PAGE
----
OPINION: Where are the independent voices that can bring reason
to the debate about Bisphenol A? Richard Moore details the canmaking industry’s position
In the current heated public debate on Bisphenol A (BPA), it is striking that nearly every press and television item has aligned with the conventional wisdom that the BPA in can coatings is a harmful chemical, responsible for obesity, breast cancer, hyper activity in children, reduced sperm count, and a dozen other ‘modern’ illnesses.
In reality the media are relying entirely on the views of a small but vocal group of activists using controversial research methods. Properly conducted science-based studies showing no adverse effect have been consistently ignored. In the absence of any kind of balanced view, let me use this venerable column to give the other side of the story:
● The coatings used to prevent corrosion on the inside of cans are very thin, equivalent to that of printing inks on paper (about three microns).
● Approximately 80 percent of all can coatings today are based on epoxy resins, which contain a very small proportion of BPA (less than 0.1 percent).
● External studies show that migration from the coating into the product varies, but is usually around 25 parts per billion, and rarely exceeds 200 parts per billion. 25 parts per billion may sound a lot, but it is the equivalent of a teaspoon in an average swimming pool (5 millilitres in 200,000 litres).
● The current tolerable daily intake in Europe of 0.05 mg/kg of body weight, as defined by the European Food Standards Authority (EFSA) in 2009, would justify a migration limit of 3,000 parts per billion, after allowance for a safety factor of 100.
● There are many other common sources of BPA in everyday life, including newspaper print and cash till receipts. Although easily transferred to fingers and therefore ingested, they do not receive the same journalistic concern (‘Reading Newspapers Can Reduce your Sperm Count’ is a headline we are not likely to see).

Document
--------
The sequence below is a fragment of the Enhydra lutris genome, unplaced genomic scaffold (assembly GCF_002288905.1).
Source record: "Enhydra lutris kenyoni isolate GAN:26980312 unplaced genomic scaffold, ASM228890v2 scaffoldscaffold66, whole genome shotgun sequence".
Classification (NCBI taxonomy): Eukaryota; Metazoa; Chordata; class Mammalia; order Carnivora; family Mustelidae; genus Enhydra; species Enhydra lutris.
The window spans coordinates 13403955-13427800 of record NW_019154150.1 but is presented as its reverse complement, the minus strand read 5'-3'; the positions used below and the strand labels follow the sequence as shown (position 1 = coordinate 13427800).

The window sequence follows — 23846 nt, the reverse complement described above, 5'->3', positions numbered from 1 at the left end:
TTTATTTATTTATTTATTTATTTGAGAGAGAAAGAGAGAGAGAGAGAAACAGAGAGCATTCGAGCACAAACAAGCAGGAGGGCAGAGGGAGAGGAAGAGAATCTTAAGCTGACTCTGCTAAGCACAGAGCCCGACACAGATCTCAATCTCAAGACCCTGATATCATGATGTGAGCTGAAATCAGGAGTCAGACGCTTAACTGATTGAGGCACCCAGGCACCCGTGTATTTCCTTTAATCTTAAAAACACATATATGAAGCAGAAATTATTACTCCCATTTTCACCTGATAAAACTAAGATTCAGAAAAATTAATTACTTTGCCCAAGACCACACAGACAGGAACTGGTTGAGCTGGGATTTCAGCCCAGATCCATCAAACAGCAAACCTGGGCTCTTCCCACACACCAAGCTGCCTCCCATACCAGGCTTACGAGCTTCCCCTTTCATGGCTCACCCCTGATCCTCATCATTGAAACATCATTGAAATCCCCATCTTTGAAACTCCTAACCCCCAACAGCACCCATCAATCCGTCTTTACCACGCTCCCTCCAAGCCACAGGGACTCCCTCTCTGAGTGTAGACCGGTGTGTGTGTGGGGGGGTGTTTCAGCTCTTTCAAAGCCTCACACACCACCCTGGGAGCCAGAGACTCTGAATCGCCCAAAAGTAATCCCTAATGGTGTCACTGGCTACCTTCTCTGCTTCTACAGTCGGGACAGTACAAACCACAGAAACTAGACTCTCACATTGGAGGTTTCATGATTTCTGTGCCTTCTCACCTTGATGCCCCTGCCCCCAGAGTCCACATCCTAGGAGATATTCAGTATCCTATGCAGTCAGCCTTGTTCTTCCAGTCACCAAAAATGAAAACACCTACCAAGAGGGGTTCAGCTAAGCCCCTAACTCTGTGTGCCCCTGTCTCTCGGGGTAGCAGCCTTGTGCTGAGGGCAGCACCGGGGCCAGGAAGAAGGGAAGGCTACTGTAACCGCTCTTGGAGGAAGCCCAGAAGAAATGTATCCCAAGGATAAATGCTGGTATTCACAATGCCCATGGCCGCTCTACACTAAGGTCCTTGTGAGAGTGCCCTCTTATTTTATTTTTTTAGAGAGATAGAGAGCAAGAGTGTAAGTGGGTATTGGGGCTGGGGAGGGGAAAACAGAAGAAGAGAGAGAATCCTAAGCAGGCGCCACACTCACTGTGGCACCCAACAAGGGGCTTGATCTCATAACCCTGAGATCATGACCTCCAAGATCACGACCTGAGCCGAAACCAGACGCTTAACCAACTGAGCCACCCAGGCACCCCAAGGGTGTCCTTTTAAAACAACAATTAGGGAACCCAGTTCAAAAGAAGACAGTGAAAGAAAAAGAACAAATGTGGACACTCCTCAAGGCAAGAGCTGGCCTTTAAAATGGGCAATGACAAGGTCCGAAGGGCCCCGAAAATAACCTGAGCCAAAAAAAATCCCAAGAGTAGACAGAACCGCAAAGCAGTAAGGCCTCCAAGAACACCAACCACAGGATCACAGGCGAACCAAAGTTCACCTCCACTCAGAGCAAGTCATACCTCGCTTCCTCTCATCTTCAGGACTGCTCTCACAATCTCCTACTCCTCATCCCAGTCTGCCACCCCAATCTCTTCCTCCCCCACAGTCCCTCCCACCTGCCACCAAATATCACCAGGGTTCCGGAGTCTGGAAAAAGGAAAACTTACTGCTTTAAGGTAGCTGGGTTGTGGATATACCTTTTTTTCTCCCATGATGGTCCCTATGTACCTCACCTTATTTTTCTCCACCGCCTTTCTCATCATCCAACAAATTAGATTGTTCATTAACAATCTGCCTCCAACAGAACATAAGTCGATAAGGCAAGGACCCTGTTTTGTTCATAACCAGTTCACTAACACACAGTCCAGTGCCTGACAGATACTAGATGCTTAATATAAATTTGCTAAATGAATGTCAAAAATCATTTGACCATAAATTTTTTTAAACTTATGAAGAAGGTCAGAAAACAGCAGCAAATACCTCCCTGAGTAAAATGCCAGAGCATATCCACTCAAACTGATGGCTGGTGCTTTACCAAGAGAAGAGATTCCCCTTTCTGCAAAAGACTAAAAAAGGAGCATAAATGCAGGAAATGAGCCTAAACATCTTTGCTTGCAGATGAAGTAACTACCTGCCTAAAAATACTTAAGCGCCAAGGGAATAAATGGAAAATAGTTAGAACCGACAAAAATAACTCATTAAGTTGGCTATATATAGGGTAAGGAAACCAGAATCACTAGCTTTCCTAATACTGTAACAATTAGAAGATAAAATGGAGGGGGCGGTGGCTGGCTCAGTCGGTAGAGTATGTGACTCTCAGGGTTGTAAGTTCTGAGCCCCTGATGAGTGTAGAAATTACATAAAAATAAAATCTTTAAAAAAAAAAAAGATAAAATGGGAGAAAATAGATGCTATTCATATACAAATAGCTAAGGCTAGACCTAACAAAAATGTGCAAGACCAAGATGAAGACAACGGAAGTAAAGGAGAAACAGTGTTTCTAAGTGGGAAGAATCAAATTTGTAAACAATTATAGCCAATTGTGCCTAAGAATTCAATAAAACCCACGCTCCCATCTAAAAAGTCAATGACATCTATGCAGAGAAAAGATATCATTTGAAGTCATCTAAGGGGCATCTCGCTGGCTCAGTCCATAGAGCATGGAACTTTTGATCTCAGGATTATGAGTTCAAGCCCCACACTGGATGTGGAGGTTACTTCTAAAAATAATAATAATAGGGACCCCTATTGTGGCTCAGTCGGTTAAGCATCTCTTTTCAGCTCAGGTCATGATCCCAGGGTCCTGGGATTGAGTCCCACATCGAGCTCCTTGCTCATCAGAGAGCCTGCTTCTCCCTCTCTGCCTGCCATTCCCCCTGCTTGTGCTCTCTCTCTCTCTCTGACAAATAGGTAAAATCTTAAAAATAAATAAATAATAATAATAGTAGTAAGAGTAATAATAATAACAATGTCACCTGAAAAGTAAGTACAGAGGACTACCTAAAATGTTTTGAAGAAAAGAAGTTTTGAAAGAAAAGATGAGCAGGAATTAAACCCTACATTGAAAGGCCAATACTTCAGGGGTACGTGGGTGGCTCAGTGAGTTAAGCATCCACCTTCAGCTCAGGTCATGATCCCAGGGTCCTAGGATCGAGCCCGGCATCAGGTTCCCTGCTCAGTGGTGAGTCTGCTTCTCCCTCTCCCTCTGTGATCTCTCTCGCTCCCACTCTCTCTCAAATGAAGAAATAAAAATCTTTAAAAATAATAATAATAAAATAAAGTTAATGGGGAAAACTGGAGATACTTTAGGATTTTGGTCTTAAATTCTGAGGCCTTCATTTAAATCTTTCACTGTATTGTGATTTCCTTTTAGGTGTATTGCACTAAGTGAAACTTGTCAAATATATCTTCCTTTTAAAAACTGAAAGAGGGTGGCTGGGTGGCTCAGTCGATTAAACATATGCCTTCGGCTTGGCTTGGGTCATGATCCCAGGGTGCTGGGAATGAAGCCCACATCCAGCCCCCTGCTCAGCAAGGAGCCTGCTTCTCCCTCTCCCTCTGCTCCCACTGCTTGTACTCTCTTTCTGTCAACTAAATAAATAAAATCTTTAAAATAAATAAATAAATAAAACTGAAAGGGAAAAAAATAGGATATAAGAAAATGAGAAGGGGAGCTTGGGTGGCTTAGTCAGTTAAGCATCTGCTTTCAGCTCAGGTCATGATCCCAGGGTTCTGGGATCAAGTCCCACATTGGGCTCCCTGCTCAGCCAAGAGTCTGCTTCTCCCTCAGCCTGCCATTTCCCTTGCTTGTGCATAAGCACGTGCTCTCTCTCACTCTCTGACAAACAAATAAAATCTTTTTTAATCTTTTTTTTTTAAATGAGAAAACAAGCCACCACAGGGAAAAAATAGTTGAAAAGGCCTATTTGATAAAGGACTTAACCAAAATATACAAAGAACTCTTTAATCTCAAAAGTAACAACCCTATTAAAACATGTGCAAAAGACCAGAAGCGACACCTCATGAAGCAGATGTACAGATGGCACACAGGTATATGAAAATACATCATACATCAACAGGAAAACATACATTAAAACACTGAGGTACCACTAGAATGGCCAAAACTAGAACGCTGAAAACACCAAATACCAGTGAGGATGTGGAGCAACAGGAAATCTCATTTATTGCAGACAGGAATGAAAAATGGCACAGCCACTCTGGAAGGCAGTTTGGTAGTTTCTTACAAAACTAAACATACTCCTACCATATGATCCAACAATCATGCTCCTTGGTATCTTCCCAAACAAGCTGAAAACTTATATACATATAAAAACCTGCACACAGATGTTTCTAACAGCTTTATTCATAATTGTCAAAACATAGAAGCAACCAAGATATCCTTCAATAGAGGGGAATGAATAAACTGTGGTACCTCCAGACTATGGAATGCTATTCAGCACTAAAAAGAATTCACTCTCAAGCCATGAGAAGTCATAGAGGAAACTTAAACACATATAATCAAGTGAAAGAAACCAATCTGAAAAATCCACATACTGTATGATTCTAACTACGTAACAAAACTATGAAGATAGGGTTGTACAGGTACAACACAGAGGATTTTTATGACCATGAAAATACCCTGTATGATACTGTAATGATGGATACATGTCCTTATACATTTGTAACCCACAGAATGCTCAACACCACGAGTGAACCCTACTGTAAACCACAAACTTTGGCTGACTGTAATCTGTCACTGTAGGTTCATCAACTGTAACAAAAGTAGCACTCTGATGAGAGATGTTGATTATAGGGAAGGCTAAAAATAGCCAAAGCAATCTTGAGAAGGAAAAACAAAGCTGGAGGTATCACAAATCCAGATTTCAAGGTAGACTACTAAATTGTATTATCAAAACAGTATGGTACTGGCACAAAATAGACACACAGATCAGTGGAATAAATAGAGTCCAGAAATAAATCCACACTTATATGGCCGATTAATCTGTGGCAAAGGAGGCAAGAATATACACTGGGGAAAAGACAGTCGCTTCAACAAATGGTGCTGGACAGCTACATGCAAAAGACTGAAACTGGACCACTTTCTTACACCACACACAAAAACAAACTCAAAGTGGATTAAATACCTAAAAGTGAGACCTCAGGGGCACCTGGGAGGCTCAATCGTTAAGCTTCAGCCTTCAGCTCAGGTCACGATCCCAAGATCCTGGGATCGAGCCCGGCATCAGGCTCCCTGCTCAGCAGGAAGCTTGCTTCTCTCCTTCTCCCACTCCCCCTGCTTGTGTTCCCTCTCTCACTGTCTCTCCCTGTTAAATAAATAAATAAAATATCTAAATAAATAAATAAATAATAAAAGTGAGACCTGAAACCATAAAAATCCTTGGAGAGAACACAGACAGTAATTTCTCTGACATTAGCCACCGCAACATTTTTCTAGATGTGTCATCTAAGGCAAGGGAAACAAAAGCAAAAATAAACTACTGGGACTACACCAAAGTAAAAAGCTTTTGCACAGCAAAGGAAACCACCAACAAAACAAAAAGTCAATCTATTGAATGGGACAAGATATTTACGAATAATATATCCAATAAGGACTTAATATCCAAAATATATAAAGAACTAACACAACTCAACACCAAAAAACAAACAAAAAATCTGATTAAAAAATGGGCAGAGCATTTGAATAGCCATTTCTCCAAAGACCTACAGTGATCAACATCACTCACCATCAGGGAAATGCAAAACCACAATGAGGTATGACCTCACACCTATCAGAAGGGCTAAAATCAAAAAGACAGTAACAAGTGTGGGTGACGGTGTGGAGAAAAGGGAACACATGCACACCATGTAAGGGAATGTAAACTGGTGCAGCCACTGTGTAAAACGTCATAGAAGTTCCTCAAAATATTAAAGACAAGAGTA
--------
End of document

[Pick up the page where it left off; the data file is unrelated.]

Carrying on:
● Many of the adverse health effects cited by the anti-BPA lobby are based on injecting BPA into the blood stream of rats and mice. However, humans are exposed to BPA through ingestion. The chemical is rapidly broken down first in the gut and then in the liver by enzymes, transforming it into a water soluble BPA-glucuronide. Being water soluble, this is easily excreted in urine. This happens very quickly. The half life of BPA-glucuronide is six hours. In adult human volunteer studies, no BPA is found in blood.
● Tests have shown that young children – and even premature babies – are able to transform and excrete BPA in much the same way as adults.
● Since the 1930s scientists have known that BPA has hormone-like properties. But its impact is very limited: compared to the most common oestrogen (the one used in the contraceptive pill) it is 10,000 times less potent. Furthermore, once BPA is broken down and becomes BPA-glucuronide, it loses its hormonal properties.
● Nearly all of the studies on BPA have relied on laboratory tests on rats. Although we share much of their DNA (and possibly some of their character traits), rats are not humans. Other studies show that rodents are more sensitive to oestrogens than humans, and that humans metabolize and excrete BPA from their system far more quickly than rats and mice.
So we have a very small amount of a very small quantity of a substance which has a weak hormonal impact (which in any case disappears after digestion), tested in conditions which do not accurately replicate their impact on humans, and no evidence of actuarial or measurable risks – the odds, in other words, of someone, somewhere getting sick – but hypothetical risks, scaled up from laboratory studies. On this slim platform the anti-BPA lobby rests its case.